Wendy Blickenstaff to lead Interfaith Sanctuary’s art collective

Local artist Wendy Blickenstaff will be joining the team at Interfaith Sanctuary this month to take on our shelter’s art collective. Blickenstaff will teach workshops and connect unhoused artists and makers with opportunities to showcase their work in the community, create with our guests, and help artists in residence develop their skills into professional practice.

Blickenstaff grew up in Twin Falls, Idaho, and has lived in Boise since 2005. She holds degrees in visual and studio art and has showcased her work across the western United States. She defines her art practice as community building to create common good and uses interactions she collects in the community to create images. 

Blickenstaff is a printmaker but also paints and works with sculptures. She creates outdoor installations using large printing presses, a practice she brought to Interfaith Sanctuary during the pandemic to provide guests with a creative outlet. Guests enrolled in Project Well Being program created images that the group then transferred to fabric and hung on trees in an installation near Quinn’s Pond called the Boise Green Belt Art Experience Show in October 2020.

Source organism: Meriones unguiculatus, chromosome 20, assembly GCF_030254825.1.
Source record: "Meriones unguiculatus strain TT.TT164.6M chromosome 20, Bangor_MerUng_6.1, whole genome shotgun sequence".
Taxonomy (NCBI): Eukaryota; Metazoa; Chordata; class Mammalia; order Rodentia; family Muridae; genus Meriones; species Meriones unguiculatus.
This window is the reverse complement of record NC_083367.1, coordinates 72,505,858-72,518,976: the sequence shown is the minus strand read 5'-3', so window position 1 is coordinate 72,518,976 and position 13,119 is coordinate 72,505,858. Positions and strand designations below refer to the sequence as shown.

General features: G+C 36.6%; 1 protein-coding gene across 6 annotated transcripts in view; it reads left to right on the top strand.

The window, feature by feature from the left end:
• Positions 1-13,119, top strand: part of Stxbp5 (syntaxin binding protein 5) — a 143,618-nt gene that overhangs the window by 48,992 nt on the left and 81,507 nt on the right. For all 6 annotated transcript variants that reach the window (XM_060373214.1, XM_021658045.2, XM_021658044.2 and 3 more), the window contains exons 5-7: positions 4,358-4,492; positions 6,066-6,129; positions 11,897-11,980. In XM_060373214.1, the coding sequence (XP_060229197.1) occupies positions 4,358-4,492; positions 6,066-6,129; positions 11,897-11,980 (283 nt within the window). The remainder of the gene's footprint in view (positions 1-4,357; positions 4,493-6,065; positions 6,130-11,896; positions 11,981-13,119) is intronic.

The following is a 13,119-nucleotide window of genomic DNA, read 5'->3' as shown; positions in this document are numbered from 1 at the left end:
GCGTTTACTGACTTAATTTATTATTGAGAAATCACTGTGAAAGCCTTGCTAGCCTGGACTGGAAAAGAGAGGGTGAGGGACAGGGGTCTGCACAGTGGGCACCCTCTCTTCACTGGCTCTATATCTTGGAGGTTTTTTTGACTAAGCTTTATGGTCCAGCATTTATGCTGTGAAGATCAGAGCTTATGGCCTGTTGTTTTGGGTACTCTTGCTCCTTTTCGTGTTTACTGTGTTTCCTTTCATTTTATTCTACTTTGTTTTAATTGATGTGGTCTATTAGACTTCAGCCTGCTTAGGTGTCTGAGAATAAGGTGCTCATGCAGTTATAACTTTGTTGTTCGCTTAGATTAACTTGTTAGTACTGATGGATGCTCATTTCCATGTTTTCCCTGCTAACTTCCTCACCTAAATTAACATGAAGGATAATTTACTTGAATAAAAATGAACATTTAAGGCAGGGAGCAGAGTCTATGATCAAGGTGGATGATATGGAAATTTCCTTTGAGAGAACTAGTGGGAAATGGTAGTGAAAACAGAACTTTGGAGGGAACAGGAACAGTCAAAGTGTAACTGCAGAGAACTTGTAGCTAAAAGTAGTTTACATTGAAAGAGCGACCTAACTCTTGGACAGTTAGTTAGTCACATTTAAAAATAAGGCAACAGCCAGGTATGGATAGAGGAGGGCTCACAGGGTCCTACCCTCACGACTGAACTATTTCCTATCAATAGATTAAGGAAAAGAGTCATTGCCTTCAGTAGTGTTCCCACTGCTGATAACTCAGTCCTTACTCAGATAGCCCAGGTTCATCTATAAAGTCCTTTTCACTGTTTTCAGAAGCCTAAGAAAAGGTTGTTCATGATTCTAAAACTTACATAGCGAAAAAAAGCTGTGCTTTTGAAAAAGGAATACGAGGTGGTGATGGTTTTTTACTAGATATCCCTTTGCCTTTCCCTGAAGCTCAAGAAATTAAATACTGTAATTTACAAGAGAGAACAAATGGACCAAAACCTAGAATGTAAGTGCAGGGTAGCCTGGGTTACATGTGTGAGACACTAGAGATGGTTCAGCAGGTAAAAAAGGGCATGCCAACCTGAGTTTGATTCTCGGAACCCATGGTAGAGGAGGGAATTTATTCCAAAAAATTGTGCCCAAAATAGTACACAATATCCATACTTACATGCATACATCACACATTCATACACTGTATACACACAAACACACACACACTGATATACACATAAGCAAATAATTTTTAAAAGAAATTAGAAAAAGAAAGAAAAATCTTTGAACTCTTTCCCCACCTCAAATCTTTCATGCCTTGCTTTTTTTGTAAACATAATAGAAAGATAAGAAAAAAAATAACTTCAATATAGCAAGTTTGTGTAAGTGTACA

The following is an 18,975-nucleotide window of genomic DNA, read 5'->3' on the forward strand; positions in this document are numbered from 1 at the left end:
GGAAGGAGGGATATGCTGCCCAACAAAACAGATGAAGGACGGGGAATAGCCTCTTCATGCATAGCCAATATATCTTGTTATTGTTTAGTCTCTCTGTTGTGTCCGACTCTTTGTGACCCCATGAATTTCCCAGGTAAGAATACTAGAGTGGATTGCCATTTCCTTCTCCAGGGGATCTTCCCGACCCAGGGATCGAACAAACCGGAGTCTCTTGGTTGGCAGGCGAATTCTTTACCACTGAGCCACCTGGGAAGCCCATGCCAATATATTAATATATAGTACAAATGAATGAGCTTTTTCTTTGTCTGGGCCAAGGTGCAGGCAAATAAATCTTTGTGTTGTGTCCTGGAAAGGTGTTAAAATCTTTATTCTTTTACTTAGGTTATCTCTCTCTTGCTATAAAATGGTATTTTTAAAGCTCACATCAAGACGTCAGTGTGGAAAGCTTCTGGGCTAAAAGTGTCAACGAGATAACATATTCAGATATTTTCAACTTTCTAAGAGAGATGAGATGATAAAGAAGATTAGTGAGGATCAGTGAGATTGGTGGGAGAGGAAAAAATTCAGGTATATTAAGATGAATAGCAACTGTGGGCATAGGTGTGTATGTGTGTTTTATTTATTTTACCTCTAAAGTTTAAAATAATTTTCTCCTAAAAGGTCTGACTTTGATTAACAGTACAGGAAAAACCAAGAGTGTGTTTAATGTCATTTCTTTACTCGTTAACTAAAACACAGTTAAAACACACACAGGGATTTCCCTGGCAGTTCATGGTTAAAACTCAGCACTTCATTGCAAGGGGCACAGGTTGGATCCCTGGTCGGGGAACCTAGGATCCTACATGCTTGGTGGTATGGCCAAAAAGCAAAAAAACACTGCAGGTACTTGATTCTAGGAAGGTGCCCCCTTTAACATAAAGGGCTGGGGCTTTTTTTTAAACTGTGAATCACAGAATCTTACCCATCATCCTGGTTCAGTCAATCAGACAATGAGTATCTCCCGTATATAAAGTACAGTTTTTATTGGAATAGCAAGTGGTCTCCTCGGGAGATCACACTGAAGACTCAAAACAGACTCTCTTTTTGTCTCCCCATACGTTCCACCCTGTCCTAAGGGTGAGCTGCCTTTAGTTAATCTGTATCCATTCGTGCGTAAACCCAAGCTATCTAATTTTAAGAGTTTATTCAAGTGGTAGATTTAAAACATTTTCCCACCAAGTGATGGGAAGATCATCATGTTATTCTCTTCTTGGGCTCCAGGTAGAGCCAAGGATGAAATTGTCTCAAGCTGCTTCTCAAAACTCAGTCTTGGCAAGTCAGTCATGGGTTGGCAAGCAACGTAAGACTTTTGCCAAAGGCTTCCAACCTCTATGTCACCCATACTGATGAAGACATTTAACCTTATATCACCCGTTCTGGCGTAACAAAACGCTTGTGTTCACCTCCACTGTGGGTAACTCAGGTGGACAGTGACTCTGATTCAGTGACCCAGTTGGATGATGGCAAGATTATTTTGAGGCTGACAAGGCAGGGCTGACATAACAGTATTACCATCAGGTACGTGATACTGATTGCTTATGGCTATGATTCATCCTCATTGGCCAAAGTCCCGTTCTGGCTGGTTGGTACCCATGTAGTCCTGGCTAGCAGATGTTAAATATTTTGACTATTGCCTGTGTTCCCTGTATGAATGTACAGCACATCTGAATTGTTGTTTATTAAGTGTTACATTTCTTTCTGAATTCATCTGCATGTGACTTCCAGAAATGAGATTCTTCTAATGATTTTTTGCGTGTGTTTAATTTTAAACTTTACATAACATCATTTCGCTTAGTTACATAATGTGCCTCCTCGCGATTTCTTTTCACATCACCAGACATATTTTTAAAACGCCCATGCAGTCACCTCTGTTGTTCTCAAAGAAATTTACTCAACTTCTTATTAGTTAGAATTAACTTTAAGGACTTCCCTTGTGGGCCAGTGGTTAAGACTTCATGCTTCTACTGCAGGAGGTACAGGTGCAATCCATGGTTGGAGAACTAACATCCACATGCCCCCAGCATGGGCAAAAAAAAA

The project took five weeks, and guests attended an opening where they could bring loved ones. “I realized that as an artist, I could help people to realize that we’re all going through the same thing,” Blickenstaff said of the project.

Now, Blickenstaff will work with Project Well Being on weekly projects. Interfaith Sanctuary’s art collective, founded in 2019, has been on pause due to the COVID-19 pandemic. Once the collective can reconvene, Blickenstaff will work with groups of unhoused residents who utilize the space and materials provided at our shelter to create.

“My heart goes out to people that don’t have shelter or a place to live,” she said. “I think when people think about homelessness, they can’t imagine being unhoused, and they’re not looking at the talent, the abilities. When I went in to work with the residents, it was so rewarding. They have great ideas.”

“These are talented people that do not have a place to live right now. I want them to be able to realize their best lives, and I was honored that they trusted me enough to make art with me.”